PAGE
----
A research group from Tohoku University made up of Professor Hideo Ohno, Associate Professor Shunsuke Fukami, Associate Professor Hideo Sato, Assistant Professor Butsurin Jinnai, and Mr. Kyota Watanabe has revealed ultra-small magnetic tunnel junctions (MTJs) down to a single-digit-nanometer scale that have sufficient retention properties and yet can be switched by a current.
STT-MRAM (spin-transfer torque-magnetoresistive random access memory) has been intensively developed in recent years and commercialization by Mega fab companies is expected in 2018. The STT-MRAM is capable of replacing existing semiconductor-based working memories due to its excellent capabilities in terms of operation speed and read/write endurance. Moreover, it is nonvolatile, i.e., no power supply is required to retain stored information, making it indispensable for future ultralow-power integrated circuits.
MTJs are the heart of STT-MRAM. To continue the journey to increase the performance and capacity of STT-MRAM, it was essential to make the MTJ smaller, while maintaining the capabilities to retain information and be switched by a small current. CoFeB/MgO-based MTJs developed by the same group in 2010, in which an "interfacial anisotropy" at the CoFeB/MgO interface was utilized, paved the way down to around 20-nm generation. However, below 20-nm the desirable retention and switching properties could not have been realized simultaneously. Therefore yet another new approach was required.
The research group at Tohoku University used a "shape anisotropy", which had not been utilized effectively in devices suitable for integration, and developed ultra-small MTJs down to less than 10 nm, or a single-digit-nanometer scale.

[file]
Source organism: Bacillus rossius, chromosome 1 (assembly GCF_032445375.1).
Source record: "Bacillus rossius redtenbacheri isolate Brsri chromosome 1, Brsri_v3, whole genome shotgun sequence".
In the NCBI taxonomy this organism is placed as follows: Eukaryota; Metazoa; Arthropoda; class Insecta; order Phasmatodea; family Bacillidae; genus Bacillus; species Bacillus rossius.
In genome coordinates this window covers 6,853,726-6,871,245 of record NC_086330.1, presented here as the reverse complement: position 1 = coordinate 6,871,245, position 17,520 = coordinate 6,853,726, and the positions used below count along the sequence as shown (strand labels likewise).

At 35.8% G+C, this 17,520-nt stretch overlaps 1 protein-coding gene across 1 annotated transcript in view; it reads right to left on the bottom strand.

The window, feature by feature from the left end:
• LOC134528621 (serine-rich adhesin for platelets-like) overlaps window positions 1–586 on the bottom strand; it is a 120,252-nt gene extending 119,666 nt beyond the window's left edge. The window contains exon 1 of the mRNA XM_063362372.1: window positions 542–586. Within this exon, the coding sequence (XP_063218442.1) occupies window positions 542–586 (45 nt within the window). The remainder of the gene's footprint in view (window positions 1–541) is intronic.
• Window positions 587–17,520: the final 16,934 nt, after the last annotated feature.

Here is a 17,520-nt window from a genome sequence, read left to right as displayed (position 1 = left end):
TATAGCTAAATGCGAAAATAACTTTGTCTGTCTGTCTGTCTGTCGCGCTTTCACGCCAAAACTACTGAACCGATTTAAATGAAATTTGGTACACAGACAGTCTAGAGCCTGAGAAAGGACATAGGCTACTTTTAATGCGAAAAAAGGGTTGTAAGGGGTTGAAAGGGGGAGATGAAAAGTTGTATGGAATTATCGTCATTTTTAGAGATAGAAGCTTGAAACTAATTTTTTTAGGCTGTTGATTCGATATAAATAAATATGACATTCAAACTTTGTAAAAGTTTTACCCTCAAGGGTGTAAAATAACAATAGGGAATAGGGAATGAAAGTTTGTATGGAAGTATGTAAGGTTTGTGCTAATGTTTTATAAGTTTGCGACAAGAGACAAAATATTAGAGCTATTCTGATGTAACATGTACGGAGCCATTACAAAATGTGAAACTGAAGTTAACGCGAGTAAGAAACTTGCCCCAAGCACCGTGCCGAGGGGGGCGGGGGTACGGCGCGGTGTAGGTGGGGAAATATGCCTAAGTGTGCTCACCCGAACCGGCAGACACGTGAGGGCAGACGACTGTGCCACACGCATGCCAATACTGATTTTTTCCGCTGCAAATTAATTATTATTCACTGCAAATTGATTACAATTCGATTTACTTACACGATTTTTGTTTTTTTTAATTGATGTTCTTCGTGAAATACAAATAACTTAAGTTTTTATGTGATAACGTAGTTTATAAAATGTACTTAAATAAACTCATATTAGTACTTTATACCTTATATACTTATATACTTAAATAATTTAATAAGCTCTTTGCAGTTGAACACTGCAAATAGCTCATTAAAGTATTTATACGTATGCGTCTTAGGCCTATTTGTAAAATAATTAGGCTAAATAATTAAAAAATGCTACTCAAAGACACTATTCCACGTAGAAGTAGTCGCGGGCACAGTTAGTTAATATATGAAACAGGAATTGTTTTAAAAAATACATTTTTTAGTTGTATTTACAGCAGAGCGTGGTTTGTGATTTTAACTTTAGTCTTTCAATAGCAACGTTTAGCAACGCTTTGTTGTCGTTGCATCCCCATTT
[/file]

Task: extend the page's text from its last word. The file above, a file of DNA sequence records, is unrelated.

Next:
The "shape-anisotropy" MTJ has a pillar-shaped magnetic layer, by which the film's normal direction becomes a magnetic easy axis due to the "shape anisotropy". This is in contrast to the "interfacial-anisotropy" MTJs, which were achieved by reducing the thickness of the magnetic layer (Fig. 1 (b)). The smallest diameter of MTJ studied was 3.8 nm, which is an unprecedented scale based on previous research endeavors.
Sufficiently high retention properties, represented by thermal stability factors, were obtained; the obtained value of more than 80 had never been achieved through the conventional scheme. Furthermore, current-induced magnetization switching is observed for the "shape-anisotropy" MTJs with various diameters including below 10 nm devices.
The developed MTJ can work with generations of future semiconductor technologies. The single-digit-nanometer MTJ corresponds to more than 100 Giga-bit capacity, which is about 100-times larger than the current working memory technology.
SOURCE: Tohoku University